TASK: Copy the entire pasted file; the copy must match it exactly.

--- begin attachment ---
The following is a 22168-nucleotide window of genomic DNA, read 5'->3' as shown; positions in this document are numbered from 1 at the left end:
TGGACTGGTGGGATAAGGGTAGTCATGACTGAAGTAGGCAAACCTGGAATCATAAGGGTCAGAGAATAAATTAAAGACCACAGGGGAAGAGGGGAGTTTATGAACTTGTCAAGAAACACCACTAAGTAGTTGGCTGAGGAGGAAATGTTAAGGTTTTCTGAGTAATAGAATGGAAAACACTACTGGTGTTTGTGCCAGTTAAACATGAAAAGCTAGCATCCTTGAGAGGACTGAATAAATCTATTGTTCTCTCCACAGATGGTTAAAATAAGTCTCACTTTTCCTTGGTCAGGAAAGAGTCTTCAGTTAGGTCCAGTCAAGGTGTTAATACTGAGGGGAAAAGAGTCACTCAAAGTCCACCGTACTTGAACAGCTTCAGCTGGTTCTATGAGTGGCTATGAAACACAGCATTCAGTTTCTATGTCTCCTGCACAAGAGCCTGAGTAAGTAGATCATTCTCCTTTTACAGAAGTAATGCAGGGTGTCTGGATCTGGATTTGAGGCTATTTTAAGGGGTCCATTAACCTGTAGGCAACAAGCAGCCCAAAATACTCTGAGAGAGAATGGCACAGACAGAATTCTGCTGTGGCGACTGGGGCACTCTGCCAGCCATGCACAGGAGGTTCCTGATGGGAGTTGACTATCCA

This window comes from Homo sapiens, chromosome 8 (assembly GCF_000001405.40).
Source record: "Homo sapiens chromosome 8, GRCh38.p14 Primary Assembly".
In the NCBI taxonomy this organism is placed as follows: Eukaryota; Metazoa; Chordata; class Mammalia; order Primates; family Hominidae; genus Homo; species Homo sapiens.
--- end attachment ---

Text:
The following is a 22168-nucleotide window of genomic DNA, read 5'->3' as shown; positions in this document are numbered from 1 at the left end:
TGGACTGGTGGGATAAGGGTAGTCATGACTGAAGTAGGCAAACCTGGAATCATAAGGGTCAGAGAATAAATTAAAGACCACAGGGGAAGAGGGGAGTTTATGAACTTGTCAAGAAACACCACTAAGTAGTTGGCTGAGGAGGAAATGTTAAGGTTTTCTGAGTAATAGAATGGAAAACACTACTGGTGTTTGTGCCAGTTAAACATGAAAAGCTAGCATCCTTGAGAGGACTGAATAAATCTATTGTTCTCTCCACAGATGGTTAAAATAAGTCTCACTTTTCCTTGGTCAGGAAAGAGTCTTCAGTTAGGTCCAGTCAAGGTGTTAATACTGAGGGGAAAAGAGTCACTCAAAGTCCACCGTACTTGAACAGCTTCAGCTGGTTCTATGAGTGGCTATGAAACACAGCATTCAGTTTCTATGTCTCCTGCACAAGAGCCTGAGTAAGTAGATCATTCTCCTTTTACAGAAGTAATGCAGGGTGTCTGGATCTGGATTTGAGGCTATTTTAAGGGGTCCATTAACCTGTAGGCAACAAGCAGCCCAAAATACTCTGAGAGAGAATGGCACAGACAGAATTCTGCTGTGGCGACTGGGGCACTCTGCCAGCCATGCACAGGAGGTTCCTGATGGGAGTTGACTATCCA

This window comes from Homo sapiens, chromosome 8 (assembly GCF_000001405.40).
Source record: "Homo sapiens chromosome 8, GRCh38.p14 Primary Assembly".
In the NCBI taxonomy this organism is placed as follows: Eukaryota; Metazoa; Chordata; class Mammalia; order Primates; family Hominidae; genus Homo; species Homo sapiens.